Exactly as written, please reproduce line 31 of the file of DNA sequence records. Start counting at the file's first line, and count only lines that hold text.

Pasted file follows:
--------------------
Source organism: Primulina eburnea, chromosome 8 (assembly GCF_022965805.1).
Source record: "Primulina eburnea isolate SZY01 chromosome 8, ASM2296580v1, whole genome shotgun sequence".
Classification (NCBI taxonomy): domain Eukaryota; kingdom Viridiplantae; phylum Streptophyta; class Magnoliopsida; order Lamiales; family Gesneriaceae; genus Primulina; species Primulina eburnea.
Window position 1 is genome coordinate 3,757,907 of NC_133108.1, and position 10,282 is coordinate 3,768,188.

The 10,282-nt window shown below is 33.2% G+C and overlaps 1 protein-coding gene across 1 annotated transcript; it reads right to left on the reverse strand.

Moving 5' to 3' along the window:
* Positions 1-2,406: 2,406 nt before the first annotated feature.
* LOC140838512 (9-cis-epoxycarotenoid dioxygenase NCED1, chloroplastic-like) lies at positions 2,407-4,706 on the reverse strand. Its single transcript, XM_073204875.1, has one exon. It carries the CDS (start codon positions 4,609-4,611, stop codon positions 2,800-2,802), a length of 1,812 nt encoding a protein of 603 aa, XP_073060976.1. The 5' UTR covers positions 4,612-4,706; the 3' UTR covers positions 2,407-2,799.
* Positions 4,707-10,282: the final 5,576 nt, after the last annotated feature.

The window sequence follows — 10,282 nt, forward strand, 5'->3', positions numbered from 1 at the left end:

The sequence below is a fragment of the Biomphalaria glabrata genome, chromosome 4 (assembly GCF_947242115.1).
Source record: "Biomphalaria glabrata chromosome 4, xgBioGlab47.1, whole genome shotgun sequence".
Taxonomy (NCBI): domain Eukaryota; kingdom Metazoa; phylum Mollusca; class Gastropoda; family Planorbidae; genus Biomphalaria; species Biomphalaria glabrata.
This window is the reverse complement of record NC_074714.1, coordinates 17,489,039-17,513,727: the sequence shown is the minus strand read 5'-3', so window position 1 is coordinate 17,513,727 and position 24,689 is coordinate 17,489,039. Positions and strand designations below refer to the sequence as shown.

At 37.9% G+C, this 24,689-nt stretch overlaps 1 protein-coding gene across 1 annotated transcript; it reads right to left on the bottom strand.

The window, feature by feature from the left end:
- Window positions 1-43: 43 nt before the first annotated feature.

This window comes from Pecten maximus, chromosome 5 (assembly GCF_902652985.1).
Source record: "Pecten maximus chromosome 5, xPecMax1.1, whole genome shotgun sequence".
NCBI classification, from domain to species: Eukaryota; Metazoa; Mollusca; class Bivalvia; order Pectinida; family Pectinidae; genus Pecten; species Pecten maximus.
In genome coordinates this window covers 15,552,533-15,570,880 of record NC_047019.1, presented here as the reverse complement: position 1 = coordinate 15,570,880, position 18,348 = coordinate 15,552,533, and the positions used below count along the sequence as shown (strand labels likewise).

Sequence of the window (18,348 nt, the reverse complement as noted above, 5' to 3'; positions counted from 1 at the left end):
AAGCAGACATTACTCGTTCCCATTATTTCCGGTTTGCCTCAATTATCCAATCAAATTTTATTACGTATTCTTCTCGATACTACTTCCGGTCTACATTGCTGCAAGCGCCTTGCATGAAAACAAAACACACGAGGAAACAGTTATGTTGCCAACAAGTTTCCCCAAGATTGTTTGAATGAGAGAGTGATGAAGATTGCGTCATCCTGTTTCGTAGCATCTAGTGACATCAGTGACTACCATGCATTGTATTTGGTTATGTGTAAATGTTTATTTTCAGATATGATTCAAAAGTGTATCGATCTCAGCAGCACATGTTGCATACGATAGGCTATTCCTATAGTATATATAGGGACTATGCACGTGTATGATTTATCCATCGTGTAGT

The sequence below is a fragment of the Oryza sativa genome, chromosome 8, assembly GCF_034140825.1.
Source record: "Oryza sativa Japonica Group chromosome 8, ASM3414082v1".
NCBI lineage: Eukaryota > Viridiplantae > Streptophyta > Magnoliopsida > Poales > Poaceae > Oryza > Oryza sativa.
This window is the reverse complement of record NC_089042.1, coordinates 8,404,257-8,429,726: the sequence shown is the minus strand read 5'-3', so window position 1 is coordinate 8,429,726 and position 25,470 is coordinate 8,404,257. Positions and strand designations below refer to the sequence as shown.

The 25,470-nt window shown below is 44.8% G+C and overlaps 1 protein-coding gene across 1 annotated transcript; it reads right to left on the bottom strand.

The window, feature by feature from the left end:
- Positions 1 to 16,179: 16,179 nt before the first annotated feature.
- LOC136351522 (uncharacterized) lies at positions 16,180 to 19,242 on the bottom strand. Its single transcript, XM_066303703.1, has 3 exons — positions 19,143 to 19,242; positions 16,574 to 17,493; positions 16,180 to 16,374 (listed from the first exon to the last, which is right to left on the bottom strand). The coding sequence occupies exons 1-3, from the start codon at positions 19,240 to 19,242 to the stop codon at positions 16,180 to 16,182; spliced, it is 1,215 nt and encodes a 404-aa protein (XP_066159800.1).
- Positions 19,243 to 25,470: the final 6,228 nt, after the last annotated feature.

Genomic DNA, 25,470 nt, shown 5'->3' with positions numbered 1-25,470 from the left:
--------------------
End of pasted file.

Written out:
- LOC136351522 (uncharacterized) lies at positions 16,180 to 19,242 on the bottom strand. Its single transcript, XM_066303703.1, has 3 exons — positions 19,143 to 19,242; positions 16,574 to 17,493; positions 16,180 to 16,374 (listed from the first exon to the last, which is right to left on the bottom strand). The coding sequence occupies exons 1-3, from the start codon at positions 19,240 to 19,242 to the stop codon at positions 16,180 to 16,182; spliced, it is 1,215 nt and encodes a 404-aa protein (XP_066159800.1).